Kill Devil Hill
Kill Devil Hill is a hard rock band with seasoned metal gods supporting and driving a burly front man who looks like Jim Morrison. Dewey Bragg has a style similar to Zakk Wylde with a voice comparable to lost but not forgotten, Layne Stanley of Alice in Chains.
People say certain bands have a little something for everyone, but there’s no exaggeration with history and sound describing this band.
Vinny Appice, the drummer of ever beloved DIO has played with Black Sabbath and Heaven and Hell. With his drum solo the crowd remembered the little man with the big pipes. DIO moved metal heads of the world. Appice echoed the mourning of DIO’s fans with the love and respect we still carry for him.
Bassist Rex Brown moved the crowd in an entirely different way, with applause that was loud and rowdy. Playing for Pantera and Down, it’s expected that fans will be eager to yell.
Mark Zavon, formerly of Ratt and W.A.S.P, plays a skillfully beautiful guitar. The solos reflected his eighties past with a new sound brought to this hard and heavy band.
Lead singer Dewey Bragg is a combination of each member’s background. His voice is strong and powerful with an impressive range needed for the melodies he growls, sings, and screams. Bragg mixes hard core, melodic, and nineties grunge to satisfy every fan’s needs.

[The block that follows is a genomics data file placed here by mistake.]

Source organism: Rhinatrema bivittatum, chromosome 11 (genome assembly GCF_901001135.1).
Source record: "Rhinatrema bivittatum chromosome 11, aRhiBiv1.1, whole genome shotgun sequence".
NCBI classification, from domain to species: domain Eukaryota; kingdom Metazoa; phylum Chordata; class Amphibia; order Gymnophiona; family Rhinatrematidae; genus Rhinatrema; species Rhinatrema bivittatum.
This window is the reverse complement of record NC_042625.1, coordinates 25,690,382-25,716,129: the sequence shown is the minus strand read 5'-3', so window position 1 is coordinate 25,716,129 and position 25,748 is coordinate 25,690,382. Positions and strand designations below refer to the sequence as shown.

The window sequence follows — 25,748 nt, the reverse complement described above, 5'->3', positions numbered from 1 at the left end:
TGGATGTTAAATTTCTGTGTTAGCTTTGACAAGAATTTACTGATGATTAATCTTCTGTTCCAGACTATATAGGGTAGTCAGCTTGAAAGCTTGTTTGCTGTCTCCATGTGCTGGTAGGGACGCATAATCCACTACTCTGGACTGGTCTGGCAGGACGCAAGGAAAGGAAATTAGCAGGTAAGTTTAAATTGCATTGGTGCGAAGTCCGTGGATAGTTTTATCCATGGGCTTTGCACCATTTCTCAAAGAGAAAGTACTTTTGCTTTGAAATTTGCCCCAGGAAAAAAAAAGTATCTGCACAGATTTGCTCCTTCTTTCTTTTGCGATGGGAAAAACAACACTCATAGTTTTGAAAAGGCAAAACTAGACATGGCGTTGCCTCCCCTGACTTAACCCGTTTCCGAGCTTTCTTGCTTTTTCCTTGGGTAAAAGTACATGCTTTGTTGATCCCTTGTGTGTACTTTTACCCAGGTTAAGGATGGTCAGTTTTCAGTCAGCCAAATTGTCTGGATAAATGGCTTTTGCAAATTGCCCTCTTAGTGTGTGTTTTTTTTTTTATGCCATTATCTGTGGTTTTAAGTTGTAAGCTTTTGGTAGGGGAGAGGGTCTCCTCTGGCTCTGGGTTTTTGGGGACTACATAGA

The show began with a huge opening of lights and sound. Bragg resembled Morrison in rock, Lemmy in punk, and DIO and Pantera in sound. “Strange”, the song release with self-titled album, is grunge and heavy enough to keep head bangers happy.
Dewey reflects the band’s mood with a cross on microphone and respectful pot smoking banter with audience. He asked: “How many people in here smoke weed? Throw your weed up! No, just joking! No, I’m not… throw it up, we’ve got a long way to travel!”
No one can refuse a man of this stature, with long braided beard, and patch worked vest. Sure enough, pot ended up on stage with Rex Brown smoking as his bass pumped the whole venue.
Dewey called us “ladies and gentleman” throughout the night, though the number of men outnumbered the women. And like my favorite metal shows live, I loved this crowd.
“Gates of Hell” was a further reminder of DIO with themes of darkness and light and good and evil. Drop D guitar and dark metal gunshot riffs spoke injustice with politically minded songs like “War Machine”.
Together, this band is a super group of epic proportion. The crowd went wild at the Rockpile and not a fist stayed by side. Horns were raised, heads were banged, and respect was given from band to fans and vice versa.
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